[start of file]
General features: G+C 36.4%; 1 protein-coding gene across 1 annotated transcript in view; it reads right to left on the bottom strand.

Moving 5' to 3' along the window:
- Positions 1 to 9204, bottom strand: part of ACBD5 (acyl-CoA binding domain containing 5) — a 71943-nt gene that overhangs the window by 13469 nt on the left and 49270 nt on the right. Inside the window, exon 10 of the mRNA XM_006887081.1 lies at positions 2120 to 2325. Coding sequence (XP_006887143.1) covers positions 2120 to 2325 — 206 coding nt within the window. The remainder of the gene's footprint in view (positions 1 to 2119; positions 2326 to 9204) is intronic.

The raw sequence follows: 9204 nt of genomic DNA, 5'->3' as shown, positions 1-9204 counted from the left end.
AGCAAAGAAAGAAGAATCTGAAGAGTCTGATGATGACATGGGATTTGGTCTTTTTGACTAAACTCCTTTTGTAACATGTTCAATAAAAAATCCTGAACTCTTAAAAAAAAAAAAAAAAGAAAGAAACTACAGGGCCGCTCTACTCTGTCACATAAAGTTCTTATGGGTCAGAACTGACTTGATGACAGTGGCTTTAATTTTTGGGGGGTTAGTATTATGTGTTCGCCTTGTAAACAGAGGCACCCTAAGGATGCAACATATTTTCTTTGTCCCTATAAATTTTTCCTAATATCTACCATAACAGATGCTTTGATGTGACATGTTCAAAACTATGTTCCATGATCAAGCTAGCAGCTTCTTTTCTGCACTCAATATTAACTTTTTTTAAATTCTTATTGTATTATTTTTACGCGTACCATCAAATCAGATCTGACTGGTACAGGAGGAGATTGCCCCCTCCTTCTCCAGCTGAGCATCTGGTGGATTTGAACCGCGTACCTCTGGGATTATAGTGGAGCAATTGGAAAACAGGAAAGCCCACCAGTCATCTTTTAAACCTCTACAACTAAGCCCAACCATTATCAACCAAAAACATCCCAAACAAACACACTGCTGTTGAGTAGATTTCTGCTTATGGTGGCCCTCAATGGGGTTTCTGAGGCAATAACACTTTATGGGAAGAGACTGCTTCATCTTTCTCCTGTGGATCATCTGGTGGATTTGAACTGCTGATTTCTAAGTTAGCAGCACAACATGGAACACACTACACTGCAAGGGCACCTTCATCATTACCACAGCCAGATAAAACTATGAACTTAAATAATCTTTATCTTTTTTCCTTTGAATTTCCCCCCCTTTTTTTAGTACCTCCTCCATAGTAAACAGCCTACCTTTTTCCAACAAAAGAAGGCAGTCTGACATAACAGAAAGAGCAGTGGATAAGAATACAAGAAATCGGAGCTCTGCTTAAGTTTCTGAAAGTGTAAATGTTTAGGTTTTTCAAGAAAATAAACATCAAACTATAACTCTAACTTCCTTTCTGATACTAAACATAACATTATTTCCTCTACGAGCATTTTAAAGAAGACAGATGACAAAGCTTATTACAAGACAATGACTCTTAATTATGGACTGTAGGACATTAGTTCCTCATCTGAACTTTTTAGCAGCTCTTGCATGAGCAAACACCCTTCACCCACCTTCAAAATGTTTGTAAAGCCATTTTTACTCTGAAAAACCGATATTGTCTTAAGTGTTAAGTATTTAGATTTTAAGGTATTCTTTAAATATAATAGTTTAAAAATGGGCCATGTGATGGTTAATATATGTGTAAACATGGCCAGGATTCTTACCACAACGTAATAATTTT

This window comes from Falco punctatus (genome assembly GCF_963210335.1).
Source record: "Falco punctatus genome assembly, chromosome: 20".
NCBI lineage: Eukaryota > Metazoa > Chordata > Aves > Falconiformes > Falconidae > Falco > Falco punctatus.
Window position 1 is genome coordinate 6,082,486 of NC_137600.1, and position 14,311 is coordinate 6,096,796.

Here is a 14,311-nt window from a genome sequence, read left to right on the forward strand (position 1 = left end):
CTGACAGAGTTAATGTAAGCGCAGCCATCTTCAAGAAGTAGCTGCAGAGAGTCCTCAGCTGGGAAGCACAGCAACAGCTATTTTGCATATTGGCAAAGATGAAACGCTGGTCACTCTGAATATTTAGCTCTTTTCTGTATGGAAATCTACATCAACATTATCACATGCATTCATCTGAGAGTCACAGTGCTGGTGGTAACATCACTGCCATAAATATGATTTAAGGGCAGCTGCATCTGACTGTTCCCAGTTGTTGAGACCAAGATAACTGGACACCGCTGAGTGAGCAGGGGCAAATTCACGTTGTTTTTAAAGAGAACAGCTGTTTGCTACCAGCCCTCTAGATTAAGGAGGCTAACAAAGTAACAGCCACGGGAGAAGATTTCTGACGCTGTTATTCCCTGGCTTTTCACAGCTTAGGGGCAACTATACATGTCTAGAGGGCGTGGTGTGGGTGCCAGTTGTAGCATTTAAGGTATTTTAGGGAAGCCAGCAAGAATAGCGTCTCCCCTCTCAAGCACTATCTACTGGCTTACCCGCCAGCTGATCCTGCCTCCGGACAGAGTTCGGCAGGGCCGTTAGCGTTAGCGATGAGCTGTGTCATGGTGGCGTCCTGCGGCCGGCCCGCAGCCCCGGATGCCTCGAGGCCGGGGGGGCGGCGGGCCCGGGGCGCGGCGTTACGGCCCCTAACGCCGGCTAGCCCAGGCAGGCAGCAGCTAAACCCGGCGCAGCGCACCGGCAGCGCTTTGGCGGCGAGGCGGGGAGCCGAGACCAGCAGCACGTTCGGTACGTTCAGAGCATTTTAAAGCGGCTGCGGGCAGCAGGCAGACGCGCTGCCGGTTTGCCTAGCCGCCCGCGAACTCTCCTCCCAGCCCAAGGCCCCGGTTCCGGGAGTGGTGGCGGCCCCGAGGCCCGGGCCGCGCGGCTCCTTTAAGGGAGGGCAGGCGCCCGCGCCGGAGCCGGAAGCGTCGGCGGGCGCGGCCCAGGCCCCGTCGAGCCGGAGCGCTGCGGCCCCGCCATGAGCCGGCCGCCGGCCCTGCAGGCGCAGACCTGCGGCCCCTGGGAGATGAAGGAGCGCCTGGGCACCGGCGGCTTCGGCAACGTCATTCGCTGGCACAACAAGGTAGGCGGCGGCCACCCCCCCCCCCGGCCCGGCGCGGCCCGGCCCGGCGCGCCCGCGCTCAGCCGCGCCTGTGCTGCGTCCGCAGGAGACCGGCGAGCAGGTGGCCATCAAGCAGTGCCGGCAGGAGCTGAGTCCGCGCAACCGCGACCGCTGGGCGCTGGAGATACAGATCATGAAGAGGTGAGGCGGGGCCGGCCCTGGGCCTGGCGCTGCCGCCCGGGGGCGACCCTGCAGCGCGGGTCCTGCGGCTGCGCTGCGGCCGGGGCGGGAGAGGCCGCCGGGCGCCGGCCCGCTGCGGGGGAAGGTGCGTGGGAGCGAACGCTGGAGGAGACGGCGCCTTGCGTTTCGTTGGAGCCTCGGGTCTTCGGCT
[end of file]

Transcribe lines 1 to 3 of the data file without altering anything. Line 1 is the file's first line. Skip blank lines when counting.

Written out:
General features: G+C 36.4%; 1 protein-coding gene across 1 annotated transcript in view; it reads right to left on the bottom strand.

Moving 5' to 3' along the window:
- Positions 1 to 9204, bottom strand: part of ACBD5 (acyl-CoA binding domain containing 5) — a 71943-nt gene that overhangs the window by 13469 nt on the left and 49270 nt on the right. Inside the window, exon 10 of the mRNA XM_006887081.1 lies at positions 2120 to 2325. Coding sequence (XP_006887143.1) covers positions 2120 to 2325 — 206 coding nt within the window. The remainder of the gene's footprint in view (positions 1 to 2119; positions 2326 to 9204) is intronic.